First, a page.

The Teweles & Brandeis grain elevator crossed the Maple-Oregon Street Bridge on March 29, 2018, to arrive at its current West Waterfront location. Because it has idled there for three years now, it may seem as though nothing is happening at all.
“That’s absolutely not the case,” said Beth Renstrom, executive director for the granary project.
The Sturgeon Bay Historical Society Foundation (SBHSF) hired Renstrom in January to usher the project through completion. She told the Sturgeon Bay Common Council on March 16 exactly how she’s doing that with the help of a team of professionals, volunteers and donors.
The building, listed on both the National and State Registers of Historic Places, has been cleaned top to bottom. It has a new roof, and its windows are screened. The lease with the City of Sturgeon Bay has been finalized, and a relationship with the Door County Community Foundation established to aid the fundraising. The design for the space has also been completed by the Boston/Milwaukee-based architectural firm LA DALLMAN.
“There will be a lot going on down there,” Renstrom said. “We’ll put a banner up there that something’s coming, and coming soon.”
What’s coming soon is an adaptive reuse of the space that will simultaneously serve as a reminder of the county’s rich agrarian history and provide a new community amenity and tourist destination. LA DALLMAN won an award for the design that accomplishes those uses as one of five honorees in the 68th annual Progressive Architectural [PA] Awards. Judges selected the five projects from an international pool of 122 submissions.
The Washington, D.C.- based Architect Magazine, the journal of the American Institute of Architects, hosts the awards in recognition of unbuilt projects from around the world that demonstrate overall design excellence and innovation.
“We are proud to take on the challenge of breathing new life into this significant historic structure and to work closely with LA DALLMAN and the team to realize this vision,” said SBHSF President Christie Weber in a statement announcing the honor.
The award narrative described the granary’s design as a “stunning adaptive reuse” of the 1901 harbor-front landmark.
“This project shows how the structures that dot the landscape and are inherently recognized by us as a certain typology could be transformed for reuse, recognition and a sense of place,” wrote architect Daimian Hines, one of the three judges for this year’s awards.
The other winning designs span the globe, from a women’s and children’s clinic in Uganda to a multifamily construction project for formerly incarcerated individuals who are reentering society in New Orleans. Each project exemplifies how architecture in service of the greater good is worth celebrating. But the granary’s design also received the distinction of being selected as the cover photo for the March 2021 issue of Architect Magazine, which announced the award recipients.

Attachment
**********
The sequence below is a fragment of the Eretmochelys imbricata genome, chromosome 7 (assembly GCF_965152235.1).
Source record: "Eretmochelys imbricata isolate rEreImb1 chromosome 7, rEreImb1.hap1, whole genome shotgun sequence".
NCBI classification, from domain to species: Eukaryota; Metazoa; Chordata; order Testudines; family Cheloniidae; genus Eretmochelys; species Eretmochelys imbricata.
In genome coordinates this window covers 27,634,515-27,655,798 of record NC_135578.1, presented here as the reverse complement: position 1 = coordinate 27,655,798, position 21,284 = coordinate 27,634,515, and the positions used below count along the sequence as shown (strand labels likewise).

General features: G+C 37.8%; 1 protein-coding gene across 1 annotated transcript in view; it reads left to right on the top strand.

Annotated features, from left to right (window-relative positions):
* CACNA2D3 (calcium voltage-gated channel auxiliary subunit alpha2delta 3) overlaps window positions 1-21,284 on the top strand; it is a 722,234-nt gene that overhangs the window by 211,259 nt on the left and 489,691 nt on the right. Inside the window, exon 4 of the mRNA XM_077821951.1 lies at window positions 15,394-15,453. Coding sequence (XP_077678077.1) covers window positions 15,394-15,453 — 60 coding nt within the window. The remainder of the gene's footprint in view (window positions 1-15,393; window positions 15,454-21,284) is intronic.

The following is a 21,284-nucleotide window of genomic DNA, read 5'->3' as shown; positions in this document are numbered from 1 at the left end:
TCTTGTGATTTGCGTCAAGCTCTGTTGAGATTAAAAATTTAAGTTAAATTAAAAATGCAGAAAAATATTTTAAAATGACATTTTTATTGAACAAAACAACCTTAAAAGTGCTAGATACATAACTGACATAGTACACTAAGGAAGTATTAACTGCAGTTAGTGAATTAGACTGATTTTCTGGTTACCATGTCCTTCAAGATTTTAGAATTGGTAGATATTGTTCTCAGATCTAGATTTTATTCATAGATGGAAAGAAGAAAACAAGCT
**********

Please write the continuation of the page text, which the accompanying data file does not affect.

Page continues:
“Along with our client and engineering team, we are honored to receive such important recognition for this project,” James Dallman said in a statement announcing the award. He’s a principal of LA DALLMAN and is leading the design team.“It is not often that a community-driven rehabilitation of a historic structure receives a PA Award, and that makes this very special for everyone involved. It suggests a more layered and transformative approach to design.”
Renstrom walked the Sturgeon Bay Common Council through the design, which preserves the grain elevator’s 75-foot-tall silhouette. The ground floor serves as a civic event space. A new path wends its way up, into and through the grain-storage bins above, delivering visitors to spaces carved out for gathering and performance, and culminating at the converted headhouse that’s envisioned as a glass-clad aerie offering panoramic views.
The site will be available as a civic destination for community gatherings, concerts, theater events, lectures, dinners and tours.
“We truly want this to be a cultural center for the community,” Renstrom said.
It will also be available for private use and could seat up to 124 people, according to preliminary estimates.
The next steps will be driving in the pilings and moving the building another 50 feet to its final resting place. That’s expected to happen this spring.
“We’re getting that permit in place as we speak,” Renstrom said.
She said that her team is leaving no stone unturned to uncover funding and grant opportunities.
“We know this is a big project, and we need funding for it, and we need to be aggressive on that,” Renstrom said.
The SBHSF’s operational goal for the granary is a self-sustaining building that brings value to the community. No budget has yet been released, but preliminary estimates show the building would be self-sustaining in year three, based on the most conservative of the budget models that incorporate the lowest revenue and highest expenses.
“Which is pretty good,” Renstrom said. “So we need to raise the funds to get us through years one and two.”
LA DALLMAN, cofounded by Grace La, a professor of architecture at the Harvard University Graduate School of Design, has earned numerous awards and prizes in international design competitions. Other granary team members include Silman (structural engineering); Landmark Facilities Group (mechanical, electrical and plumbing); GEI Consultants (civil engineering); CR Design (code compliance), DeVooght (building and moving); and SMET, a De Pere-based general contractor.